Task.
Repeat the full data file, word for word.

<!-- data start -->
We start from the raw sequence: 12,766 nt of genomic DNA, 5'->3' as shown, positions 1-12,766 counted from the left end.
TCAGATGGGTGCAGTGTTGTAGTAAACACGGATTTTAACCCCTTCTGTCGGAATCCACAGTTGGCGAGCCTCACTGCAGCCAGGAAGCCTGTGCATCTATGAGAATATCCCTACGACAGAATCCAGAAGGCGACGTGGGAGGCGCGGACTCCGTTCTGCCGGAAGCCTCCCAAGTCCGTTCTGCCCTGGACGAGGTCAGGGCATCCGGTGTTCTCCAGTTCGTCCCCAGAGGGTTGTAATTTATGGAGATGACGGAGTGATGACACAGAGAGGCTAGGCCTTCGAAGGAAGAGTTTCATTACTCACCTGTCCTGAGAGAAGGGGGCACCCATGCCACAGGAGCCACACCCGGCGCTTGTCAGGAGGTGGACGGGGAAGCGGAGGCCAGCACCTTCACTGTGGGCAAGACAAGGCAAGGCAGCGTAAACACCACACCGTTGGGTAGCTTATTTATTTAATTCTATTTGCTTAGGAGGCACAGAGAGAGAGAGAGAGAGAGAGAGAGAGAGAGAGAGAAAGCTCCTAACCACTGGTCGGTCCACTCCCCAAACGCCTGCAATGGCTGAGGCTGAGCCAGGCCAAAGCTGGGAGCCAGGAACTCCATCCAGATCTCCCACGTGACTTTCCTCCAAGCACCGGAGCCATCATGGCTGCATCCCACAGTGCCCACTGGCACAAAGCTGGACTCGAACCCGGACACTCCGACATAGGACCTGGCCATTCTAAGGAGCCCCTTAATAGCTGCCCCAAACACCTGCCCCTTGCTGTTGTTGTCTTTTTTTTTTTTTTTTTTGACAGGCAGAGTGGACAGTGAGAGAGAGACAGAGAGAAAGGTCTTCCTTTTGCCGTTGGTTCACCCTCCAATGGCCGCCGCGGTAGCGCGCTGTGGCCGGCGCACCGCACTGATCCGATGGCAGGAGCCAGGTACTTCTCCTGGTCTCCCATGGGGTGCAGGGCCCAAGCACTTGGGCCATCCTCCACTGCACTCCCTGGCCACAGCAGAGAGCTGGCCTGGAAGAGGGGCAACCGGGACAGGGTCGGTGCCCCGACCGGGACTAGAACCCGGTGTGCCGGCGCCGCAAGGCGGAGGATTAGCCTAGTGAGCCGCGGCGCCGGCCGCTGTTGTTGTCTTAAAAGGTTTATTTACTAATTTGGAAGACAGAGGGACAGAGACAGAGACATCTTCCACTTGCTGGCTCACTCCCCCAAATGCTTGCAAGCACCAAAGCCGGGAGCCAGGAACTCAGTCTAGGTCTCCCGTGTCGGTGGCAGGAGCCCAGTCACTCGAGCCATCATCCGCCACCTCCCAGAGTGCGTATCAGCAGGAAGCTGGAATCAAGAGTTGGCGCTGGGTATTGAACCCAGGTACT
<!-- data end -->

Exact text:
We start from the raw sequence: 12,766 nt of genomic DNA, 5'->3' as shown, positions 1-12,766 counted from the left end.
TCAGATGGGTGCAGTGTTGTAGTAAACACGGATTTTAACCCCTTCTGTCGGAATCCACAGTTGGCGAGCCTCACTGCAGCCAGGAAGCCTGTGCATCTATGAGAATATCCCTACGACAGAATCCAGAAGGCGACGTGGGAGGCGCGGACTCCGTTCTGCCGGAAGCCTCCCAAGTCCGTTCTGCCCTGGACGAGGTCAGGGCATCCGGTGTTCTCCAGTTCGTCCCCAGAGGGTTGTAATTTATGGAGATGACGGAGTGATGACACAGAGAGGCTAGGCCTTCGAAGGAAGAGTTTCATTACTCACCTGTCCTGAGAGAAGGGGGCACCCATGCCACAGGAGCCACACCCGGCGCTTGTCAGGAGGTGGACGGGGAAGCGGAGGCCAGCACCTTCACTGTGGGCAAGACAAGGCAAGGCAGCGTAAACACCACACCGTTGGGTAGCTTATTTATTTAATTCTATTTGCTTAGGAGGCACAGAGAGAGAGAGAGAGAGAGAGAGAGAGAGAGAGAGAAAGCTCCTAACCACTGGTCGGTCCACTCCCCAAACGCCTGCAATGGCTGAGGCTGAGCCAGGCCAAAGCTGGGAGCCAGGAACTCCATCCAGATCTCCCACGTGACTTTCCTCCAAGCACCGGAGCCATCATGGCTGCATCCCACAGTGCCCACTGGCACAAAGCTGGACTCGAACCCGGACACTCCGACATAGGACCTGGCCATTCTAAGGAGCCCCTTAATAGCTGCCCCAAACACCTGCCCCTTGCTGTTGTTGTCTTTTTTTTTTTTTTTTTTGACAGGCAGAGTGGACAGTGAGAGAGAGACAGAGAGAAAGGTCTTCCTTTTGCCGTTGGTTCACCCTCCAATGGCCGCCGCGGTAGCGCGCTGTGGCCGGCGCACCGCACTGATCCGATGGCAGGAGCCAGGTACTTCTCCTGGTCTCCCATGGGGTGCAGGGCCCAAGCACTTGGGCCATCCTCCACTGCACTCCCTGGCCACAGCAGAGAGCTGGCCTGGAAGAGGGGCAACCGGGACAGGGTCGGTGCCCCGACCGGGACTAGAACCCGGTGTGCCGGCGCCGCAAGGCGGAGGATTAGCCTAGTGAGCCGCGGCGCCGGCCGCTGTTGTTGTCTTAAAAGGTTTATTTACTAATTTGGAAGACAGAGGGACAGAGACAGAGACATCTTCCACTTGCTGGCTCACTCCCCCAAATGCTTGCAAGCACCAAAGCCGGGAGCCAGGAACTCAGTCTAGGTCTCCCGTGTCGGTGGCAGGAGCCCAGTCACTCGAGCCATCATCCGCCACCTCCCAGAGTGCGTATCAGCAGGAAGCTGGAATCAAGAGTTGGCGCTGGGTATTGAACCCAGGTACT